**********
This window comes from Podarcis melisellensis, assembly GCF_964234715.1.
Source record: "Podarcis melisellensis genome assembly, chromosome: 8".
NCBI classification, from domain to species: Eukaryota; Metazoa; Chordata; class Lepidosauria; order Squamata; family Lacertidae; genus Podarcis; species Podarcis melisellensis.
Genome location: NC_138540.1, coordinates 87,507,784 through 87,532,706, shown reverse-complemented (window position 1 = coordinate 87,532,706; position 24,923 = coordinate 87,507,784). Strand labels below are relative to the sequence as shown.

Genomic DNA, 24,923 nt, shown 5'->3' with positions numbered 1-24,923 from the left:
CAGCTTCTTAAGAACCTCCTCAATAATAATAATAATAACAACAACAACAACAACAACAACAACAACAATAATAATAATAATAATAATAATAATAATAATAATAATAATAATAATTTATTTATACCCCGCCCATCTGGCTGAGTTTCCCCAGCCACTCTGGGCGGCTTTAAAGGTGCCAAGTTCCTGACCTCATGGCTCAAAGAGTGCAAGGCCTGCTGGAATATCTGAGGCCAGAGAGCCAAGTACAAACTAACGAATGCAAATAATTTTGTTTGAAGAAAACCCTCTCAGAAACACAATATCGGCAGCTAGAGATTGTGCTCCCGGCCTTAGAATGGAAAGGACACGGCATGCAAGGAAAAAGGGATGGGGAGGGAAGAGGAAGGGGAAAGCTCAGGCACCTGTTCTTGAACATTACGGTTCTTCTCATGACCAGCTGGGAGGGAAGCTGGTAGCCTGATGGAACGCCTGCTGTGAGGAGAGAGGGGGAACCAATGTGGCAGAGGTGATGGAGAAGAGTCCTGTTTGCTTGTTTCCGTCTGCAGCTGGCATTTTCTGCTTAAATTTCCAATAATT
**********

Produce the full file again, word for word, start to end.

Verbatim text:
This window comes from Podarcis melisellensis, assembly GCF_964234715.1.
Source record: "Podarcis melisellensis genome assembly, chromosome: 8".
NCBI classification, from domain to species: Eukaryota; Metazoa; Chordata; class Lepidosauria; order Squamata; family Lacertidae; genus Podarcis; species Podarcis melisellensis.
Genome location: NC_138540.1, coordinates 87,507,784 through 87,532,706, shown reverse-complemented (window position 1 = coordinate 87,532,706; position 24,923 = coordinate 87,507,784). Strand labels below are relative to the sequence as shown.

Genomic DNA, 24,923 nt, shown 5'->3' with positions numbered 1-24,923 from the left:
CAGCTTCTTAAGAACCTCCTCAATAATAATAATAATAACAACAACAACAACAACAACAACAACAACAATAATAATAATAATAATAATAATAATAATAATAATAATAATAATAATTTATTTATACCCCGCCCATCTGGCTGAGTTTCCCCAGCCACTCTGGGCGGCTTTAAAGGTGCCAAGTTCCTGACCTCATGGCTCAAAGAGTGCAAGGCCTGCTGGAATATCTGAGGCCAGAGAGCCAAGTACAAACTAACGAATGCAAATAATTTTGTTTGAAGAAAACCCTCTCAGAAACACAATATCGGCAGCTAGAGATTGTGCTCCCGGCCTTAGAATGGAAAGGACACGGCATGCAAGGAAAAAGGGATGGGGAGGGAAGAGGAAGGGGAAAGCTCAGGCACCTGTTCTTGAACATTACGGTTCTTCTCATGACCAGCTGGGAGGGAAGCTGGTAGCCTGATGGAACGCCTGCTGTGAGGAGAGAGGGGGAACCAATGTGGCAGAGGTGATGGAGAAGAGTCCTGTTTGCTTGTTTCCGTCTGCAGCTGGCATTTTCTGCTTAAATTTCCAATAATT